New promise for solar energy

A breakthrough by WSU researcher Kelvin Lynn could help solar energy compete with fossil fuels for generating electricity.

Commercial success of solar technology has been constrained by the cells’ performance and cost. Key to addressing both concerns are the materials from which solar cells are made.

Seeking an alternative to silicon

Silicon solar cells represent 90 percent of the solar cell market. Because silicon is a costly material to use in manufacturing, it keeps the price of solar cells high. A low-cost alternative is cadmium telluride (CdTe), which outperforms silicon in real-world conditions, such as low light and hot, humid weather. CdTe also boasts a lower carbon footprint. The downside: Its performance is limited.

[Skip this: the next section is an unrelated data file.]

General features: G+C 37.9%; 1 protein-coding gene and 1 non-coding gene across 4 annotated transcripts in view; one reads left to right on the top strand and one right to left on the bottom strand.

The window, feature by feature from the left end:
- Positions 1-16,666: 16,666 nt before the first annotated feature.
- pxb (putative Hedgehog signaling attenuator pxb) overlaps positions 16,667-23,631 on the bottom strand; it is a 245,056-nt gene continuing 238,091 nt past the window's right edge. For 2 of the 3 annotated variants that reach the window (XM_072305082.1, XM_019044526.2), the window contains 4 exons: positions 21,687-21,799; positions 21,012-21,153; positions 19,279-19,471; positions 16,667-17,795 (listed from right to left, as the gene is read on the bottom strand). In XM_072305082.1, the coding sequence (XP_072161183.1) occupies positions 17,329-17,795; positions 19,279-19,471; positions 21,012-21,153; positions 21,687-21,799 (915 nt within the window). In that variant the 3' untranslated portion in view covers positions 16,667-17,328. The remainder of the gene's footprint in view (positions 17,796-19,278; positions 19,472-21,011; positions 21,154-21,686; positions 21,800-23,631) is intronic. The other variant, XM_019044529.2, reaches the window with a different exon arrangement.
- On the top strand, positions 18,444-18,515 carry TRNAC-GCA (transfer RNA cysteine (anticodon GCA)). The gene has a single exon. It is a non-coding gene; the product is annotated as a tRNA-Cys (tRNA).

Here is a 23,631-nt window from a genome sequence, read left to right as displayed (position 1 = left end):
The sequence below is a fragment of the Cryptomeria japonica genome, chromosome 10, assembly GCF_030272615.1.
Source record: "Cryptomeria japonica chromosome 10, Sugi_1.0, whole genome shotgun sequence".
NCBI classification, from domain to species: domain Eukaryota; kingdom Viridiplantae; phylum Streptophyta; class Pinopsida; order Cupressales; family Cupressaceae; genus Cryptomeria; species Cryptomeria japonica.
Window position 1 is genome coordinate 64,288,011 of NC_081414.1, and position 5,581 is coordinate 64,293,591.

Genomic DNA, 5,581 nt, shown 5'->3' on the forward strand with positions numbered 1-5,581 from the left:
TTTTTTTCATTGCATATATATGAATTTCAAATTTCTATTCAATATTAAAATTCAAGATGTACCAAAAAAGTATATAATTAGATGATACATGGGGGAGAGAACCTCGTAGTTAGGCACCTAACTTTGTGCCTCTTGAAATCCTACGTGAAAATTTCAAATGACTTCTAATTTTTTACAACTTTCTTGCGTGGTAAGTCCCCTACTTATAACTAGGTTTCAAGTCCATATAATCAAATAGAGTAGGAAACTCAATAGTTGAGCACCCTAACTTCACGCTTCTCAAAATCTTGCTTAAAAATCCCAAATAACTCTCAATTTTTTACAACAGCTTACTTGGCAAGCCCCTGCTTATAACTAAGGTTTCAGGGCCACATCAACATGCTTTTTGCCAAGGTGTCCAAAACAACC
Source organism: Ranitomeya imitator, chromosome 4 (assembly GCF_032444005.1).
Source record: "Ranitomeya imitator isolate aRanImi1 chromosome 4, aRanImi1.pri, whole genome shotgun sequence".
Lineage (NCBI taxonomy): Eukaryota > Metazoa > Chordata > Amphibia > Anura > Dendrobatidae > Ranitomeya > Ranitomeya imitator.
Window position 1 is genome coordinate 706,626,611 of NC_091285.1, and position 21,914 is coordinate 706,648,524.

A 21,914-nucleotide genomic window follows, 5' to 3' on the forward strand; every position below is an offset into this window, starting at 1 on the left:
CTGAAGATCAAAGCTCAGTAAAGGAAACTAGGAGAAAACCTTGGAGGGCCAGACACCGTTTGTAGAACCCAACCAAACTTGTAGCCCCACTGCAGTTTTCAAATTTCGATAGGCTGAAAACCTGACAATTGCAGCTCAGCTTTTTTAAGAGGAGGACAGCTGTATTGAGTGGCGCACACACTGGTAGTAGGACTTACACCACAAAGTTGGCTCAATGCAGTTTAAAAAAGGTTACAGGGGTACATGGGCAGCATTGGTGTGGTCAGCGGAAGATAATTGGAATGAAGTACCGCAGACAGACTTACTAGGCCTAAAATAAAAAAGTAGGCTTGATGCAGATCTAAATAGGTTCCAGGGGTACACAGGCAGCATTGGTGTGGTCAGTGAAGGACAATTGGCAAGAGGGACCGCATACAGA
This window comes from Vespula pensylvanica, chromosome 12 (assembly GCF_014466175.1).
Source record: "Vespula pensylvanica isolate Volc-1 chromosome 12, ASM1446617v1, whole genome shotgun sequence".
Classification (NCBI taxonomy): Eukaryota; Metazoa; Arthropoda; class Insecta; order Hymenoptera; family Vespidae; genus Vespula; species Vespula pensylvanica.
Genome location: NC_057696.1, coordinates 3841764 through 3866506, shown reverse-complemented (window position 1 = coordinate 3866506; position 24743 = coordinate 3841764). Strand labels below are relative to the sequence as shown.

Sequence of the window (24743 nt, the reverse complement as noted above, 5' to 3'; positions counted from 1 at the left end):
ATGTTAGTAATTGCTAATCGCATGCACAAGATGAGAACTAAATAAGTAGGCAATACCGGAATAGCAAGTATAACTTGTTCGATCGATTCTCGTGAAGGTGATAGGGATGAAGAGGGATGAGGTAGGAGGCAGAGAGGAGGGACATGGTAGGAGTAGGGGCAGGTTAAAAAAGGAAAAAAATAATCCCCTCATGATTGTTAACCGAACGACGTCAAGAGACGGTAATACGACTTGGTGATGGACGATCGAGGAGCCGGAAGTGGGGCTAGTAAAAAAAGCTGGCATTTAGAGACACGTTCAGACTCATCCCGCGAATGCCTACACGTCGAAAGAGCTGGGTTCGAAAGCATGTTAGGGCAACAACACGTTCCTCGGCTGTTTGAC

For decades, the maximum voltage available from a CdTe solar cell was fixed, making it less energy efficient than silicon-based cells. This practical limit was imposed by the quality of CdTe materials.

Breaking a longstanding barrier

Working with the U.S. Department of Energy’s National Renewable Energy Laboratory, Dr. Lynn’s team discovered a way to grow CdTe crystals that enabled precise control over purity and composition. His approach enabled fabrication of CdTe solar cells that made them nearly as efficient as silicon-based cells. The innovation establishes new research paths for developing solar cells that are more efficient and provide electricity at lower cost than fossil fuels.

Dr. Lynn’s research was funded through the Department of Energy’s SunShot Initiative, which aims to strengthen U.S. competitiveness in the solar industry and make solar energy cost-competitive with traditional energy sources.